Rufus Wainwright and the San Francisco Symphony
November 13, 2010
@ Davies Symphony Hall
Better than: Rufus Wainwright sings Dante's Interno.
All right, I'll just say it: most of my knowledge of classical music comes from honking "Flight of the Flutes" on a trombone in high school concert band, and I really only went to the San Francisco Symphony on Friday night to see Rufus Wainwright.
So let's just fast forward to the part where Wainwright, the favored modern piano man of gay men and fag hags of everywhere, strode out onto stage at the Davies Symphony Hall in a characteristically eccentric get-up: Army green paisley pants. Red daisy pinned on his black shirt. Slight paunch. Free-flowing hair. You could practically hear all the fair-weather, first-time symphony goers perk up and chant Ru-fus! Ru-fus!
Wainwright was there to sing Five Shakespeare Sonnets -- co-commissioned by the symphony for the premiere performances -- for which he's composed an orchestral score. He informed us in an after-show Q&A that he's got 10 sonnets in the bag, and some day in the future, is hoping to record them. (He revealed, "my publishers are here tonight.")
I saw Wainwright's solo piano show more than five years ago, the lasting memory from which was how he cracked up the audience by occasionally announcing he'd lost his way in the song. There was no losing his way this weekend. Standing at a microphone beside the athletic, curly-haired, conductor Michael Francis -- who also was making his San Francisco Symphony debut -- Wainwright was the mad genius amidst an army of swaying violinists and head-banging wind players carrying out his vision.
Still, Wainwright understood his role Friday as another instrument among many, often tilting his head back to open his throat up like a vessel through which round, pure sound could flow, sometimes squatting into certain phrases with his hands clasped at his chin looking as if he were pleading to use the restroom. (Surely, Shakespeare could have put it more delicately, but it's the truth.)
The orchestra opened with "Sonnet 43," which had a creepy, aharmonic swelling of sound that gives you the sensation of lowering into Wainwright's Weird Wonderland (he prefers the term "dreamscape.") Next on to "Sonnet 20" (no clapping between, we were told beforehand! This is a song cycle, people!) which is a sweet, major-key love poem to a feminine man that many say is evidence Shakespeare was homosexual. "Sonnet 129" was the star of the show -- mischievous, strange, Rufus reaching into his squeeky falsetto range to eek out the upper registers of discordant runs. The final sonnet, number 87, starts out other-worldy, like a pristine snow with violins sustaining one high note while Wainwright sings the melody. It grew to a bombastically loud climax that filled the hall and made the lady seated in front of me squint and pull her head back like the people in those surround-sound commercials.
Wainwright threw side glances at the conductor for direction, weaving his voice into the music, but not overtaking it with his star power. (Actually, Francis said Wainwright had been very un-diva-like about the whole thing, willing to tweak his material once he saw what was working and what was not.)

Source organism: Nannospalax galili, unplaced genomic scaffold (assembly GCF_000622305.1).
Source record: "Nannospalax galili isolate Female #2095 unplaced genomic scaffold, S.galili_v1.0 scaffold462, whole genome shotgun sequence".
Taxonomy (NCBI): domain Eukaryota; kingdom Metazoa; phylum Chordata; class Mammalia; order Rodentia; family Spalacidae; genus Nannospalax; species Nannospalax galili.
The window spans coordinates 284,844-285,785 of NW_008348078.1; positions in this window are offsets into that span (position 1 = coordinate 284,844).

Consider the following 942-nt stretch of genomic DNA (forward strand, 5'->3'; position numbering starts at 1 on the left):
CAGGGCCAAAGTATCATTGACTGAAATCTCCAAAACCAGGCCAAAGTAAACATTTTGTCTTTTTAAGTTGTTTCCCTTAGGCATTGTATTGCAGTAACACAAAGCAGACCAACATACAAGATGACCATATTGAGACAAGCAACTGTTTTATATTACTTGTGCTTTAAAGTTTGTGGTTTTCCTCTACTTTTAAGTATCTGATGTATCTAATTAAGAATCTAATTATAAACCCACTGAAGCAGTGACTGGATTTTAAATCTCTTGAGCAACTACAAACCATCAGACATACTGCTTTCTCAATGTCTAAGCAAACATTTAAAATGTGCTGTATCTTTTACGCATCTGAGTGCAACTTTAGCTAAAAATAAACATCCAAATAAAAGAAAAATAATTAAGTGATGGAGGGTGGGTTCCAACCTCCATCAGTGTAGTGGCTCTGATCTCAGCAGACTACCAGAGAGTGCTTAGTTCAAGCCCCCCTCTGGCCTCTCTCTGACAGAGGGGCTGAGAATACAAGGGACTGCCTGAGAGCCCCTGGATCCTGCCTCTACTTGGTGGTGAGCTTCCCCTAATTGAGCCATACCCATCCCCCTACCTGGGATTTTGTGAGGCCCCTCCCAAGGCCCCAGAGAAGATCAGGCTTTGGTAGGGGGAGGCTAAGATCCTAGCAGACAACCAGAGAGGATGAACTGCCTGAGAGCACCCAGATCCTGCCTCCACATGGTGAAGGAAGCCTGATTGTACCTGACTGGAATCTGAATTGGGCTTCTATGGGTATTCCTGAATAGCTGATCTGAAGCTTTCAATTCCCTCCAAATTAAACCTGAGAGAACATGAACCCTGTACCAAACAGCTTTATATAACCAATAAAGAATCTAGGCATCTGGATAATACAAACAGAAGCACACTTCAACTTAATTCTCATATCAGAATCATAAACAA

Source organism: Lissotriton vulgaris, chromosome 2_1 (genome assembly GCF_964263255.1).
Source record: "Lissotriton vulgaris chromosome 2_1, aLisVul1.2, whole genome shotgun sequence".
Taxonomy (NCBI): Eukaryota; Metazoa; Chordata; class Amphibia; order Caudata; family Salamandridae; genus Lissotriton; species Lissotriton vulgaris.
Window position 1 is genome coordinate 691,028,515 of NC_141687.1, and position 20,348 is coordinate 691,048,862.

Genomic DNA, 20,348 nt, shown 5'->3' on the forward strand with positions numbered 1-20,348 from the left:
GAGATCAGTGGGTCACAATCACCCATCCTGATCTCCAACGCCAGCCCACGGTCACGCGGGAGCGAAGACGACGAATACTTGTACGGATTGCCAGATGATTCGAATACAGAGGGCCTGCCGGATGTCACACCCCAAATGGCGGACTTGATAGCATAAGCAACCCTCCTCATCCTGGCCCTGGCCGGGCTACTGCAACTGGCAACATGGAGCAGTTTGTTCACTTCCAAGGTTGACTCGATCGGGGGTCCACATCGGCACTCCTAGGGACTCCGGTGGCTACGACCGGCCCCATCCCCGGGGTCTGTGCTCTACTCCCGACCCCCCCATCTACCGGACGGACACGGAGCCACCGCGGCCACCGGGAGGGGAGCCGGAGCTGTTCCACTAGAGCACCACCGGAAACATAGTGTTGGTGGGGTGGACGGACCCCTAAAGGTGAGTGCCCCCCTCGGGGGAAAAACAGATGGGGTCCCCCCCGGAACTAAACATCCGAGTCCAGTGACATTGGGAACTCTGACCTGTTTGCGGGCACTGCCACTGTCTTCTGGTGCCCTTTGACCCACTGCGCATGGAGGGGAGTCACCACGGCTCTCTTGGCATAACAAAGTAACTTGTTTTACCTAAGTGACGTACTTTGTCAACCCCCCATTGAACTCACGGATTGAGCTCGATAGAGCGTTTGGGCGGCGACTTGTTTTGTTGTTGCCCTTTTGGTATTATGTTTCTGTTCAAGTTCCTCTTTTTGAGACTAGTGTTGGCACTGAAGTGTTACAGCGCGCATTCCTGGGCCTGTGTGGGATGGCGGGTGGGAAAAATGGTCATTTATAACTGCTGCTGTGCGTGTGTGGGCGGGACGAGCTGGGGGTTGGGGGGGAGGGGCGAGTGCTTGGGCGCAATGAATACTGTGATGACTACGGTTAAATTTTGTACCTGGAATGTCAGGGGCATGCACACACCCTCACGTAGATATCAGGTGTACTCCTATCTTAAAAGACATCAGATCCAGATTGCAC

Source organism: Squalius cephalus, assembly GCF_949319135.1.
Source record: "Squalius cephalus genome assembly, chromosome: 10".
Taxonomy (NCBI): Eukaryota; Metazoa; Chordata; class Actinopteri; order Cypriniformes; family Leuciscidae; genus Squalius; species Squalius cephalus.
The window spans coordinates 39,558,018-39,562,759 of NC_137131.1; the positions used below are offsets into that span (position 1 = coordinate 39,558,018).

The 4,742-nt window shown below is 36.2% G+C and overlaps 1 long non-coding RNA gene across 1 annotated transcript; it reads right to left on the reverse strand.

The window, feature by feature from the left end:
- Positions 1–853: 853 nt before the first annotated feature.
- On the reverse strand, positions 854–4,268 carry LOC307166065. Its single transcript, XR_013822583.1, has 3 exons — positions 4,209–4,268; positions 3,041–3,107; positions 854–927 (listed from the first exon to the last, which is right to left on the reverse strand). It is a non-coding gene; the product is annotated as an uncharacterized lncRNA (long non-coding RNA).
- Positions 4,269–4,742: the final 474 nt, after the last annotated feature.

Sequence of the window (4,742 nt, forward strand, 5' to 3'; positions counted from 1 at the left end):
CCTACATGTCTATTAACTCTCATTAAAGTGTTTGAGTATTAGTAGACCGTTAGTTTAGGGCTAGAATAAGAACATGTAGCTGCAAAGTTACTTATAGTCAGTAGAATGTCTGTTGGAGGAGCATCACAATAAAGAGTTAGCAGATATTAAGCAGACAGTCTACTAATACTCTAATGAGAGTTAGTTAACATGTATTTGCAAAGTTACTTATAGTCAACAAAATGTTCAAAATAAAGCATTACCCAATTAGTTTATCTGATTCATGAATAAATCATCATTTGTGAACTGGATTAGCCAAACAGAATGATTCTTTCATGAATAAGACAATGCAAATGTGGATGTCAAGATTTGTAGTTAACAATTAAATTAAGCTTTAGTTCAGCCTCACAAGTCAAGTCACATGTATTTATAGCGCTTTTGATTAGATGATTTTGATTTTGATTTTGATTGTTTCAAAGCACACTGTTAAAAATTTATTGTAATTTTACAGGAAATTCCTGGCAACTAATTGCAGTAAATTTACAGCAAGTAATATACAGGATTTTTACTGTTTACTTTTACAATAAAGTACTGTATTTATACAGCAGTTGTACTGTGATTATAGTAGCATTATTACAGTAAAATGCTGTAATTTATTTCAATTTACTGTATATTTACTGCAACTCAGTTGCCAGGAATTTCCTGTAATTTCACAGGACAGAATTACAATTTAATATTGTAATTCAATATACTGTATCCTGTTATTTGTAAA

He got a standing ovation from the majority of the 2,700 person audience, and the entire ground floor filled with people staying to hear the Q&A session after the show. And that's when Wainwright, the star, emerged. As grown up as Wainwright's music is, there's still something very goofily boyish in the not-yet-40 year old's manner. Plunked into the buttoned-up symphony environs, Wainwright gave the impression of the precocious wunderkind entertaining his parent's dinner guests. He expects to be thought charming, and indeed, he is.
He scored big laughs when he announced, "I was a big opera queen at the age or 14, which made me very in fashion with the other kids." Yet his best joke of the night was unintentional, after a question about whether he was intimidated by working with Shakespeare's work -- whether "the music will take away from the sonnets or the sonnets will take away from your music?"
"Well the sonnets will never take away from my music," Wainwright replied flatly, appearing confused by the audience's laughter before realizing his faux pas. "Oh, the other way around!" The symphony hall swelled with its loudest volume level of the night, and Wainwright doubled over to laugh, too, bouncing back up straight to say, "Oops!"
Crowd: Old men working round, horn-rimmed glasses, trim mustaches and tweed jackets. A lot of white hair and corrugated foreheads. A society lady with a grotesque fur scarf with racoon tails hanging from the ends. Lots of fashionable eyewear. The guy next to me was reading The Snark Handbook: Insult Edition. A young blonde lady bent over her grandmother at intermission, loudly enunciating, "Our tic-kets are the most ex-pen-sive! I bought them on sale."
Wainwright on covering the Bard: "Lyrics [for] the songwriter are arguably 75 percent of the labor involved. If you look at Bob Dylan or Leonard Cohen, the words are the essence of a song ... and [Shakespeare's sonnets are] pretty good lyrics."
Critic's bias: I admit this was my first time at the San Francisco Symphony, and my last review for All Shook Down was a Shakira concert.
Most bizarre-o Wainwright quote: A young vocalist student from City Arts and Tech asked Wainwright his advice for young musicians starting out. "Don't wear clogs to an audition."
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